In the case of Walb Construction Co. v. Chipman (1921), 202 Ind. 434, 175 N.E. 132, the Court said:

"The cardinal rule in the interpretation of contracts is to ascertain the intention of the parties, as expressed in the language used, and to give effect to that intention, if it can be done consistent with legal principles...."

Another rule of construction pertaining to contracts is that a construction upholding the contract is preferred to one which would invalidate; this rule is set *655 forth in the case of Wallace v. Mertz, Admr. (1927), 86 Ind. App. 185, 156 N.E. 562 as follows:

"... It is the law that in order that a contract be valid and enforceable, it must be reasonably definite and certain, so that the intention of the parties can be ascertained. But courts will not declare contracts entered into in good faith void and unenforceable when their meaning can be determined by recognized and reasonable rules of construction, and if the contract be capable of a construction that will uphold it, it is to be adopted rather than one which will defeat it...."

Another rule of construction applicable here is found in the case of International Shoe Company v. Lacy (1944), 114 Ind. App. 641, 53 N.E.2d 636, wherein the Court said:

"Courts will not find uncertainties in contracts if it is possible to logically construe them otherwise, but for a contract to be valid ... it must be reasonably definite and certain, so that the intention of the parties can be ascertained...."

The intention of the parties must be gathered from the whole contract rather than isolated parts or fragments. The case of Ahlborn et al. v. City of Hammond (1953), 232 Ind. 12, 111 N.E.2d 70, states the rule in this manner:

"It is well settled that words, phrases, sentences, paragraphs ... of a contract cannot be read alone.... The intention of the parties must be gathered from the entire contract...."

To determine the meaning to be given the words of the agreement in question, the rule stated in Haworth v. Hubbard et al. (1942), 220 Ind. 611, 44 N.E.2d 967 might well serve as the accepted guide. The rule is stated as follows:

*656 "It is everywhere agreed that words used in a contract are to be given their usual and common meaning unless, from the entire contract and the subject matter thereof, it is clear that some other meaning was intended...."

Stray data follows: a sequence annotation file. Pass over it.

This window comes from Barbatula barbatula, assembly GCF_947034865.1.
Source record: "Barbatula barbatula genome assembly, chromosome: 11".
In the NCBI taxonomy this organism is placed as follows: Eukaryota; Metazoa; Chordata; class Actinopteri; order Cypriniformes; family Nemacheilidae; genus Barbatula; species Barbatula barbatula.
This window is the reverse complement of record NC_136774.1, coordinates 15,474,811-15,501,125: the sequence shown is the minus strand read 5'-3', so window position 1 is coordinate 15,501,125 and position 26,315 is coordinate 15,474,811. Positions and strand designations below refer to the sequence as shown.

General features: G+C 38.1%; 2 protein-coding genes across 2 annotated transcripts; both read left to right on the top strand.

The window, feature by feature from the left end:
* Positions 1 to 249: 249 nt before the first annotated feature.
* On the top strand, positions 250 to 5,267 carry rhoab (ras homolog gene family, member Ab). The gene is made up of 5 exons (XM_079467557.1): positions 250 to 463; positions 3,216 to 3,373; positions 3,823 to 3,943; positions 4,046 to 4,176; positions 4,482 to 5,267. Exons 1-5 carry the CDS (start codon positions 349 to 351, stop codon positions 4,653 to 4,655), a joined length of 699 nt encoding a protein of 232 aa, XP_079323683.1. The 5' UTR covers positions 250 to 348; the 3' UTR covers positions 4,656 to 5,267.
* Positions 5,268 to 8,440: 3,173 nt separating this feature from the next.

Another rule of construction applicable to the agreement herein is set forth in Sindlinger et al. v. Dept. of Financial Institutions (1936), 210 Ind. 83, 199 N.E. 715, wherein the Court said:

"A liberal or technical construction of an isolated or special clause should not be indulged to defeat the true meaning of a contract. The true meaning of a contract is to be ascertained from a consideration of all of its provisions in order to carry out the true intention of the parties gathered from the whole instrument...."

It is not the purpose of the law to abrogate the terms and provisions of contracts by construction where the language is clear and unambiguous but rather to enforce it as entered into by the parties. This rule is more precisely stated in Gaw v. LaPorte Corp. (1956), 126 Ind. App. 143, 130 N.E.2d 790 as follows:

"A court is not at liberty to revise a contract while professing to construe it. Neither does it have the right to make a contract for the parties, that is, a contract different from that actually entered into by them...."

The agreement herein sets forth the intention of the parties with particularity both in the preamble and in the body of the document. The intention of each party to release his or her interest in property of the other is not hidden or obscured in any manner. The language of the instrument is *657 clear and specific and considered in light of its ordinary meaning is without ambiguity. Only by distorting the language used and rejecting the obvious intent of the parties embodied in the agreement can it be concluded that the Pre-Marriage Settlement Agreement is other than valid and proper in all respects.

Given a liberal construction to effectuate the intention of the parties, the agreement must be held as prohibiting appellee from sharing in the estate of decedent.

The case of Roush v. Hullinger, supra, reviews the Indiana authorities pertaining to antenuptial agreements and interpretation of such agreements. In its analysis of this field of law, this Court cited the governing precepts, as follows:

"The right of an adult intended husband and wife in contemplation of marriage to intercept a statutory line of descent, or the rights conferred by law, and substitute by contract, or agreement, a rule of inheritance of their own creation, by which their respective rights in the property of each other may be measured or determined, is a well settled principle. Bishop on Married Women § 427; McNutt v. McNutt et al. (1889), 116 Ind. 545, 19 N.E. 115. "Antenuptial contracts are favored by the law. They adjust property questions and promote domestic happiness. In such contracts no formality is required and a liberal construction will be given them in every case, giving effect, if possible, to the intention of the parties. Moore, Adm. v. Harrison, Adm. (1900), 26 Ind. App. 408, 59 N.E. 1077 and cases there cited. "The law is clear at the present time that an adult woman, before her marriage, may bar her legal rights in her husband's estate by her agreement to accept any other provisions in lieu thereof, and such an agreement will be upheld and enforced by the courts in the absence of fraud *658 or imposition upon her, and where it may be said, under the particular circumstances, that it is not unconscionable." Kennedy v. Kennedy et al., supra.